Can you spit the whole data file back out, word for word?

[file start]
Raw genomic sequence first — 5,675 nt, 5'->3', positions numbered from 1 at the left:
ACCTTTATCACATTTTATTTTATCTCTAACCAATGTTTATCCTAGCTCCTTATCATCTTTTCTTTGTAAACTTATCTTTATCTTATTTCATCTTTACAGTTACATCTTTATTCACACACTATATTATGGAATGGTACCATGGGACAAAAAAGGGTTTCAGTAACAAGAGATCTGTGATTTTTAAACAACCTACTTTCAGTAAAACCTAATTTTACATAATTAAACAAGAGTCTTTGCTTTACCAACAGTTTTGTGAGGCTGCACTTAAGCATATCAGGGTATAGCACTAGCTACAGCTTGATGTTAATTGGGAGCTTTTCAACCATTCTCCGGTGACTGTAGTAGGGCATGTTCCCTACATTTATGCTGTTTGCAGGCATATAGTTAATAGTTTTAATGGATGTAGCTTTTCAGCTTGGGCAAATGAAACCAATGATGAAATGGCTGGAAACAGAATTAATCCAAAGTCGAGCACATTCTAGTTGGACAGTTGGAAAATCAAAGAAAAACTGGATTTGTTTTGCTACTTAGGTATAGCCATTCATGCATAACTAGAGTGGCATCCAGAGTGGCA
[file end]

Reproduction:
Raw genomic sequence first — 5,675 nt, 5'->3', positions numbered from 1 at the left:
ACCTTTATCACATTTTATTTTATCTCTAACCAATGTTTATCCTAGCTCCTTATCATCTTTTCTTTGTAAACTTATCTTTATCTTATTTCATCTTTACAGTTACATCTTTATTCACACACTATATTATGGAATGGTACCATGGGACAAAAAAGGGTTTCAGTAACAAGAGATCTGTGATTTTTAAACAACCTACTTTCAGTAAAACCTAATTTTACATAATTAAACAAGAGTCTTTGCTTTACCAACAGTTTTGTGAGGCTGCACTTAAGCATATCAGGGTATAGCACTAGCTACAGCTTGATGTTAATTGGGAGCTTTTCAACCATTCTCCGGTGACTGTAGTAGGGCATGTTCCCTACATTTATGCTGTTTGCAGGCATATAGTTAATAGTTTTAATGGATGTAGCTTTTCAGCTTGGGCAAATGAAACCAATGATGAAATGGCTGGAAACAGAATTAATCCAAAGTCGAGCACATTCTAGTTGGACAGTTGGAAAATCAAAGAAAAACTGGATTTGTTTTGCTACTTAGGTATAGCCATTCATGCATAACTAGAGTGGCATCCAGAGTGGCA